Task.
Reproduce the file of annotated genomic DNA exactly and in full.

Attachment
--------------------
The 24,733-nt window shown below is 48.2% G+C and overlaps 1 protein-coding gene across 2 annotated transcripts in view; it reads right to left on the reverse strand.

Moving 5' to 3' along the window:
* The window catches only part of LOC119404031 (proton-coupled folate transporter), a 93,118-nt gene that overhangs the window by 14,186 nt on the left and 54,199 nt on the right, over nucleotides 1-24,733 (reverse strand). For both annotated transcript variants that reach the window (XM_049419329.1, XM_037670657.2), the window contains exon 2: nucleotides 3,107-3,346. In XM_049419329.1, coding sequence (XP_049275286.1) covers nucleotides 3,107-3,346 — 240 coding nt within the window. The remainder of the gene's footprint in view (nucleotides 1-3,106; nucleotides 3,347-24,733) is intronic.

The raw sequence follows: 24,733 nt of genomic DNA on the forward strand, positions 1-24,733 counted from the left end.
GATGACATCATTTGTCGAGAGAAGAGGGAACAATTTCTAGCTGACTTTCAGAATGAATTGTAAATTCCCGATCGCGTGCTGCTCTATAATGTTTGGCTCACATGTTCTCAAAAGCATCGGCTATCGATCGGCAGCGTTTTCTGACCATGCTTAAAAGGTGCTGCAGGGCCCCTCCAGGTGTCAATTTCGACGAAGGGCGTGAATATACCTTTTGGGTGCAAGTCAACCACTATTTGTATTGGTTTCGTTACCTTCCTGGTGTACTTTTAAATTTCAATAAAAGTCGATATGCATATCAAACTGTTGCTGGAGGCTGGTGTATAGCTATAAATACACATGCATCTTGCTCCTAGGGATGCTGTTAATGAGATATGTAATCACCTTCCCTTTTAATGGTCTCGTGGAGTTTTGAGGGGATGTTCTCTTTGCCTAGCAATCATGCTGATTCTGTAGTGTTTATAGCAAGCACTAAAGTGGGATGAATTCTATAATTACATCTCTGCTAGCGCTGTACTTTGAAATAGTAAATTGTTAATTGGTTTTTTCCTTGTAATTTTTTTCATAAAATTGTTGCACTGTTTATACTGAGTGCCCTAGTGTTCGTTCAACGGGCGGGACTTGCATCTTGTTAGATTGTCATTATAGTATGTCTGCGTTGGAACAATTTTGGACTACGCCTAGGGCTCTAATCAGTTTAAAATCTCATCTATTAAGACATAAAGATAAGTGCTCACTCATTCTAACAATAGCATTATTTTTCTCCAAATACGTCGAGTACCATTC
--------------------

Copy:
The 24,733-nt window shown below is 48.2% G+C and overlaps 1 protein-coding gene across 2 annotated transcripts in view; it reads right to left on the reverse strand.

Moving 5' to 3' along the window:
* The window catches only part of LOC119404031 (proton-coupled folate transporter), a 93,118-nt gene that overhangs the window by 14,186 nt on the left and 54,199 nt on the right, over nucleotides 1-24,733 (reverse strand). For both annotated transcript variants that reach the window (XM_049419329.1, XM_037670657.2), the window contains exon 2: nucleotides 3,107-3,346. In XM_049419329.1, coding sequence (XP_049275286.1) covers nucleotides 3,107-3,346 — 240 coding nt within the window. The remainder of the gene's footprint in view (nucleotides 1-3,106; nucleotides 3,347-24,733) is intronic.

The raw sequence follows: 24,733 nt of genomic DNA on the forward strand, positions 1-24,733 counted from the left end.
GATGACATCATTTGTCGAGAGAAGAGGGAACAATTTCTAGCTGACTTTCAGAATGAATTGTAAATTCCCGATCGCGTGCTGCTCTATAATGTTTGGCTCACATGTTCTCAAAAGCATCGGCTATCGATCGGCAGCGTTTTCTGACCATGCTTAAAAGGTGCTGCAGGGCCCCTCCAGGTGTCAATTTCGACGAAGGGCGTGAATATACCTTTTGGGTGCAAGTCAACCACTATTTGTATTGGTTTCGTTACCTTCCTGGTGTACTTTTAAATTTCAATAAAAGTCGATATGCATATCAAACTGTTGCTGGAGGCTGGTGTATAGCTATAAATACACATGCATCTTGCTCCTAGGGATGCTGTTAATGAGATATGTAATCACCTTCCCTTTTAATGGTCTCGTGGAGTTTTGAGGGGATGTTCTCTTTGCCTAGCAATCATGCTGATTCTGTAGTGTTTATAGCAAGCACTAAAGTGGGATGAATTCTATAATTACATCTCTGCTAGCGCTGTACTTTGAAATAGTAAATTGTTAATTGGTTTTTTCCTTGTAATTTTTTTCATAAAATTGTTGCACTGTTTATACTGAGTGCCCTAGTGTTCGTTCAACGGGCGGGACTTGCATCTTGTTAGATTGTCATTATAGTATGTCTGCGTTGGAACAATTTTGGACTACGCCTAGGGCTCTAATCAGTTTAAAATCTCATCTATTAAGACATAAAGATAAGTGCTCACTCATTCTAACAATAGCATTATTTTTCTCCAAATACGTCGAGTACCATTC